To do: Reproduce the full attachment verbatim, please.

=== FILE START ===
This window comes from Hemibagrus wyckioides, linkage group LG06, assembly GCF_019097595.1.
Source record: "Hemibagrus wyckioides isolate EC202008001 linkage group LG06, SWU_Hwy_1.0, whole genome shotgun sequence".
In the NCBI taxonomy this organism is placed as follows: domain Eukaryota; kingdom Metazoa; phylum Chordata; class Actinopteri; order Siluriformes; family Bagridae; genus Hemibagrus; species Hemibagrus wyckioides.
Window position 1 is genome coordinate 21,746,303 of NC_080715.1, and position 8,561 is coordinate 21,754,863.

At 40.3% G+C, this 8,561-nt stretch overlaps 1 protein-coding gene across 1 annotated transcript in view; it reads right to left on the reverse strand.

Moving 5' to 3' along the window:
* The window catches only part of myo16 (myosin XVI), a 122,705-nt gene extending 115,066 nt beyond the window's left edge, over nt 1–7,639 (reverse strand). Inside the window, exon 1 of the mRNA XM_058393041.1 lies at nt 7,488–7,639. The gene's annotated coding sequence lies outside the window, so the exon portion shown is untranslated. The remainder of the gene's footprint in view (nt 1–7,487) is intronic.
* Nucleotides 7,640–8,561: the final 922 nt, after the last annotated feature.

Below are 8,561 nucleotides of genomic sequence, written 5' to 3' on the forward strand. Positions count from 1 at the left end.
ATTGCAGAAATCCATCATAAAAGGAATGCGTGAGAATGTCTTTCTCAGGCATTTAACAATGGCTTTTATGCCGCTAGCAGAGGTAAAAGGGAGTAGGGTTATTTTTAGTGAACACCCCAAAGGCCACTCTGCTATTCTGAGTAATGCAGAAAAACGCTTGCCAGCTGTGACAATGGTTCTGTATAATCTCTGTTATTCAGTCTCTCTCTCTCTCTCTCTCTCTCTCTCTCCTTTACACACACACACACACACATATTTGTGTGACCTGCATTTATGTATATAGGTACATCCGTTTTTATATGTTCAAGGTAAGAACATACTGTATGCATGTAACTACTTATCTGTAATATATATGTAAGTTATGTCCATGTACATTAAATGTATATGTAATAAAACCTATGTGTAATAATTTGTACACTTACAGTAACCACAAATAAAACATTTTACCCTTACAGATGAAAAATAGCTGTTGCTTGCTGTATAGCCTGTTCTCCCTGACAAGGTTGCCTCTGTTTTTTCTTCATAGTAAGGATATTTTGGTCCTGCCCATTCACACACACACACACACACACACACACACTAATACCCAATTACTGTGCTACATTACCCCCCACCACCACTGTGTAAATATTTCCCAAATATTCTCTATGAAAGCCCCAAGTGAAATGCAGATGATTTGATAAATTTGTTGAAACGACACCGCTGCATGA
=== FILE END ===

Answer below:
This window comes from Hemibagrus wyckioides, linkage group LG06, assembly GCF_019097595.1.
Source record: "Hemibagrus wyckioides isolate EC202008001 linkage group LG06, SWU_Hwy_1.0, whole genome shotgun sequence".
In the NCBI taxonomy this organism is placed as follows: domain Eukaryota; kingdom Metazoa; phylum Chordata; class Actinopteri; order Siluriformes; family Bagridae; genus Hemibagrus; species Hemibagrus wyckioides.
Window position 1 is genome coordinate 21,746,303 of NC_080715.1, and position 8,561 is coordinate 21,754,863.

At 40.3% G+C, this 8,561-nt stretch overlaps 1 protein-coding gene across 1 annotated transcript in view; it reads right to left on the reverse strand.

Moving 5' to 3' along the window:
* The window catches only part of myo16 (myosin XVI), a 122,705-nt gene extending 115,066 nt beyond the window's left edge, over nt 1–7,639 (reverse strand). Inside the window, exon 1 of the mRNA XM_058393041.1 lies at nt 7,488–7,639. The gene's annotated coding sequence lies outside the window, so the exon portion shown is untranslated. The remainder of the gene's footprint in view (nt 1–7,487) is intronic.
* Nucleotides 7,640–8,561: the final 922 nt, after the last annotated feature.

Below are 8,561 nucleotides of genomic sequence, written 5' to 3' on the forward strand. Positions count from 1 at the left end.
ATTGCAGAAATCCATCATAAAAGGAATGCGTGAGAATGTCTTTCTCAGGCATTTAACAATGGCTTTTATGCCGCTAGCAGAGGTAAAAGGGAGTAGGGTTATTTTTAGTGAACACCCCAAAGGCCACTCTGCTATTCTGAGTAATGCAGAAAAACGCTTGCCAGCTGTGACAATGGTTCTGTATAATCTCTGTTATTCAGTCTCTCTCTCTCTCTCTCTCTCTCTCTCTCCTTTACACACACACACACACACATATTTGTGTGACCTGCATTTATGTATATAGGTACATCCGTTTTTATATGTTCAAGGTAAGAACATACTGTATGCATGTAACTACTTATCTGTAATATATATGTAAGTTATGTCCATGTACATTAAATGTATATGTAATAAAACCTATGTGTAATAATTTGTACACTTACAGTAACCACAAATAAAACATTTTACCCTTACAGATGAAAAATAGCTGTTGCTTGCTGTATAGCCTGTTCTCCCTGACAAGGTTGCCTCTGTTTTTTCTTCATAGTAAGGATATTTTGGTCCTGCCCATTCACACACACACACACACACACACACACACTAATACCCAATTACTGTGCTACATTACCCCCCACCACCACTGTGTAAATATTTCCCAAATATTCTCTATGAAAGCCCCAAGTGAAATGCAGATGATTTGATAAATTTGTTGAAACGACACCGCTGCATGA